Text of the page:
Our project runs through August of 2015 and while we believe that the image viewer is near completion, if not finished, we’re still deep in the modification stages of Collective Access as well as our Drupal platform.  We hope you’ll follow our progress as we undertake this exciting project, either on our website or by keeping an eye out for HINT-related posts on HSP’s “Fondly, Pennsylvania” blog.  If you have any questions or would like more information, please feel free to contact me at sborden@hsp.org.


The Last Days of Summer

DVAG’s own Sarah Weatherwax is now a Huffington Post contributor! In advance of the Labor Day weekend, check out her article highlighting some vintage seaside photographs from the Print and Photographs Department at the Library Company of Philadelphia.

From the Huffington Post

As summer winds down, many of us along the east coast are thinking of making one final trip to the shore, a thought shared by our ancestors as well. The New Jersey shore, accessible in the late 19th century by ferries, steamships, and trains and in the 20th century by automobile, has long appealed to Philadelphia- area residents hoping to escape from the sweltering city. The wealthy built summer homes along the shore, while the less well-off found rental quarters, or even enjoyed a visit to the seaside as a one day getaway…

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New Gallery: Colonization in the Foulke Papers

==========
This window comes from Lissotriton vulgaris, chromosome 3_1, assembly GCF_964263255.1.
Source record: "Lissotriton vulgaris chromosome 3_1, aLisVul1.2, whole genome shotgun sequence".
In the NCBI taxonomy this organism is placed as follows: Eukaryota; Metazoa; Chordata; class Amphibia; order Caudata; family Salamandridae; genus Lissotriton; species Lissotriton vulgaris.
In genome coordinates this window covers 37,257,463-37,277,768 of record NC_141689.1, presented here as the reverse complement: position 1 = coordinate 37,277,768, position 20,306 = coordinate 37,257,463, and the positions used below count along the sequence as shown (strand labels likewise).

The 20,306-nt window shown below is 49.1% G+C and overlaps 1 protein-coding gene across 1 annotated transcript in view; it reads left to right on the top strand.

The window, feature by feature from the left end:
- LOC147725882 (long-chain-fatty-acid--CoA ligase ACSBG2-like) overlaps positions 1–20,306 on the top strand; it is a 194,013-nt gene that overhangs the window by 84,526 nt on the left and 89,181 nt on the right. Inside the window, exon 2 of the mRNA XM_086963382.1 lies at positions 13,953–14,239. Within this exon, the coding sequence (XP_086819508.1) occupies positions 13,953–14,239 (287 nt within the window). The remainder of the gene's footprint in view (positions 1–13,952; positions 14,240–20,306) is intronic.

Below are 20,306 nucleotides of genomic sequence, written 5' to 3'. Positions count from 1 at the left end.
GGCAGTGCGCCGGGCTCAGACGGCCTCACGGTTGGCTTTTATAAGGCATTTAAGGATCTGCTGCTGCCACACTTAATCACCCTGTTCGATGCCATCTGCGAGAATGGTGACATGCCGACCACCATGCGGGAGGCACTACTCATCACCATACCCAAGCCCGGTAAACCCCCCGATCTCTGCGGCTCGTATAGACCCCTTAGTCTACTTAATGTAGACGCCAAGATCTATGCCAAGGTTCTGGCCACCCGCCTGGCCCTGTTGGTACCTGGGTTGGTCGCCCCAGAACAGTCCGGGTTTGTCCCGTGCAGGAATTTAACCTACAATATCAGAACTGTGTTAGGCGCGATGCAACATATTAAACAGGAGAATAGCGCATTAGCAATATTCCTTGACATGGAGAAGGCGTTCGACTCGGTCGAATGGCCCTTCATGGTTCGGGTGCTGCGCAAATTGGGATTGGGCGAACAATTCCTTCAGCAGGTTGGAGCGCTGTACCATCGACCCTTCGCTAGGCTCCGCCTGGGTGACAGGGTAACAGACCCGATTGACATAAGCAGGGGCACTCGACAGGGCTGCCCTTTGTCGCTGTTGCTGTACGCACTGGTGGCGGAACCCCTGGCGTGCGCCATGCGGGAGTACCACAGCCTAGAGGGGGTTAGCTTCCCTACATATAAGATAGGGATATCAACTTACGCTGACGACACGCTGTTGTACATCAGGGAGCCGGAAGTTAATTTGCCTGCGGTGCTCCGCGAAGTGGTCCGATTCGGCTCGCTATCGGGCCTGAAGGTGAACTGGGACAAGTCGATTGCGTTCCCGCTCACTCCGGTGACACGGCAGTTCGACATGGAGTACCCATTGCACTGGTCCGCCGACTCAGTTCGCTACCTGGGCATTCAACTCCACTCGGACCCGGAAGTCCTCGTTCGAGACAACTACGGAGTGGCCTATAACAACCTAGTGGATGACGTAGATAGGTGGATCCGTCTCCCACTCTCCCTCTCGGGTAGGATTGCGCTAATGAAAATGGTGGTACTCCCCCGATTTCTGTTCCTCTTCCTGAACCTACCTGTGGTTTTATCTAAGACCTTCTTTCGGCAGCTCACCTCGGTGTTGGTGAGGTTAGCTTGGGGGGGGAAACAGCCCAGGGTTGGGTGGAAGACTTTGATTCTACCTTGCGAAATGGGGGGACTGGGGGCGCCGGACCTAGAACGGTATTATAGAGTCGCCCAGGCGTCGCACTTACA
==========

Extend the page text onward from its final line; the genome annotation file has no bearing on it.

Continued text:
Contributed by Scott Ziegler

William Parker Foulke, widely remembered for discovering the first dinosaur bones in America, was deeply interested in a number of reform causes. Not the least of which was the effort to colonize freed slaves in Africa.

A new gallery, Colonization in the Foulke Papers, focuses on these efforts. Building off of the African American History Note in the Foulke Papers, this gallery expands the access of these materials by scanning and adding them to the APS Digital Library.

The gallery also presents a timeline of relevant events, brief biographical sketches of those Foulke corresponds with on the topic of colonization, and a bibliography for future research on the topic.

Scholars interested in the colonization cause are encouraged to use this gallery as a front door to the resources available in the William Parker Foulke Papers at the American Philosophical Society.

See the gallery here: https://diglib.amphilsoc.org/gallery-colonization-foulke

In Church Attics, Clues to the Private Life of Early America

From the New York Times

STURBRIDGE, Mass. — Sarah Blanchard was sorry she skipped a worship service. Sarah Wood apologized for denouncing infant baptisms. And as for the Cheneys, Joseph and Abigail? Well, “with shame, humiliation and sorrow,” they acknowledged having had sex before marriage.

More than 250 years ago, their confessions of sin were dutifully logged by the minister of the church here, alongside records of baptisms, marriages and deaths, notes about meetings heated and routine, accounts of finances, texts of sermons, and, in some cases, personal accounts of conversion experiences from young adults.